The Implications of Unmanned Weapons Platforms

In a very interesting op-ed piece published today in the New York Times, Roger Cohen discusses the technological, psychological, military, political and ethical implications of drone warfare (http://www.nytimes.com/2009/11/13/opinion/13iht-edcohen.html?_r=1&ref=global).  Mr. Cohen begins with a bio-mechanical description of how fruit flies navigate, and then explains why the US military wants to use the insects as a model for the next generations of unmanned aircraft.

Mr. Cohen details how the use of robotic vehicles for military purposes has skyrocketed since the Iraq War began in 2003, and notes that the Obama administration has eagerly embraced drone airstrikes as a method of attacking enemies in Pakistan.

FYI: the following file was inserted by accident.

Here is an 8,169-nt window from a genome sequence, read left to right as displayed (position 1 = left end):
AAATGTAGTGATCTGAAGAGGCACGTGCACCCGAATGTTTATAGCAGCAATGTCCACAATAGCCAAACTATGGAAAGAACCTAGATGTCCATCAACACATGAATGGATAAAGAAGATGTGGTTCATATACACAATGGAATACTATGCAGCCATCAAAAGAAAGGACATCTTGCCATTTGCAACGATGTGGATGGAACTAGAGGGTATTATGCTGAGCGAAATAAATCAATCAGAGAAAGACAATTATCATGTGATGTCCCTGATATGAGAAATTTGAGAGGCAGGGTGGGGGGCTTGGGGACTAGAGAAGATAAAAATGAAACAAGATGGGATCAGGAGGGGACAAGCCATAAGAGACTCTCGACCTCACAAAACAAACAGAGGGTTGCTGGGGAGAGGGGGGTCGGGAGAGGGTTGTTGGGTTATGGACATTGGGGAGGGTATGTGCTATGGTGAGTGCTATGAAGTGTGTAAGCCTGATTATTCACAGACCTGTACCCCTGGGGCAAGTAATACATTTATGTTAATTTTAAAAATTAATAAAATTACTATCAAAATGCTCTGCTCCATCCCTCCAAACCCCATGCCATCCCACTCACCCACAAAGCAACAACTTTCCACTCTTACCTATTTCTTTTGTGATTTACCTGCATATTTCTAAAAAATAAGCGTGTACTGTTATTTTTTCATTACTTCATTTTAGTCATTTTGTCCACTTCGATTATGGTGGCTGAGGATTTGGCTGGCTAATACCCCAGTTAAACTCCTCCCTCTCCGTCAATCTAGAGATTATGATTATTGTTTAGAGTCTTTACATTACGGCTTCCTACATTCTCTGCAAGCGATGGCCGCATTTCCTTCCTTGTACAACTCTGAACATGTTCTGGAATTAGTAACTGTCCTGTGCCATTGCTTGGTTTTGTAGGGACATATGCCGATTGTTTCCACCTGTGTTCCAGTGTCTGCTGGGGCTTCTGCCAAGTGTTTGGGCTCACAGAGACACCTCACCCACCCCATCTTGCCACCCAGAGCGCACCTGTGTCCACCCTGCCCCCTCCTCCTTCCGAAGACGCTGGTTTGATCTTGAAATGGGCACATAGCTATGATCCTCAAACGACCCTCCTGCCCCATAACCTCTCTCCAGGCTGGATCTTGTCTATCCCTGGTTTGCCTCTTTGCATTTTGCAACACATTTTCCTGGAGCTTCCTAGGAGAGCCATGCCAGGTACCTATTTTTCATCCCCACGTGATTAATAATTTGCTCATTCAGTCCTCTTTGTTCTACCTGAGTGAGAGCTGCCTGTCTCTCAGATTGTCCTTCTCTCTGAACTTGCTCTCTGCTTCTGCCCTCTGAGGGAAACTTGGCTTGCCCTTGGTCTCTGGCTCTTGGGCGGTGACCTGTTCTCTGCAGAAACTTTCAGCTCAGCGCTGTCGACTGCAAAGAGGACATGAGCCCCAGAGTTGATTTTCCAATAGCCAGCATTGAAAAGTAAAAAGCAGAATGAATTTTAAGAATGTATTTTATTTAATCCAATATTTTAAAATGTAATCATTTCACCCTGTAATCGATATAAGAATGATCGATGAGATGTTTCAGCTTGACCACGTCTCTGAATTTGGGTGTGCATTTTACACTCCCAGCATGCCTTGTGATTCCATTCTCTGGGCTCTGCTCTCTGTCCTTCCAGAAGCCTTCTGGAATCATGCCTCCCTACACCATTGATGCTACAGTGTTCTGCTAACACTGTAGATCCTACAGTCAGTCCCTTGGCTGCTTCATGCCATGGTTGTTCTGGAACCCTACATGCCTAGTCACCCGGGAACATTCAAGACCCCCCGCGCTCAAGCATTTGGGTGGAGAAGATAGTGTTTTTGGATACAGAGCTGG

Mr. Cohen decries the lack of transparency and clear guidelines relating to the use of Predators for targeted killings.  He also points out other ethical issues surrounding unmanned weapons platforms, such as the psychological impact of techno war on pilots, and the degree to which removing American warriors from harms way will make policymakers more inclined to use military force.

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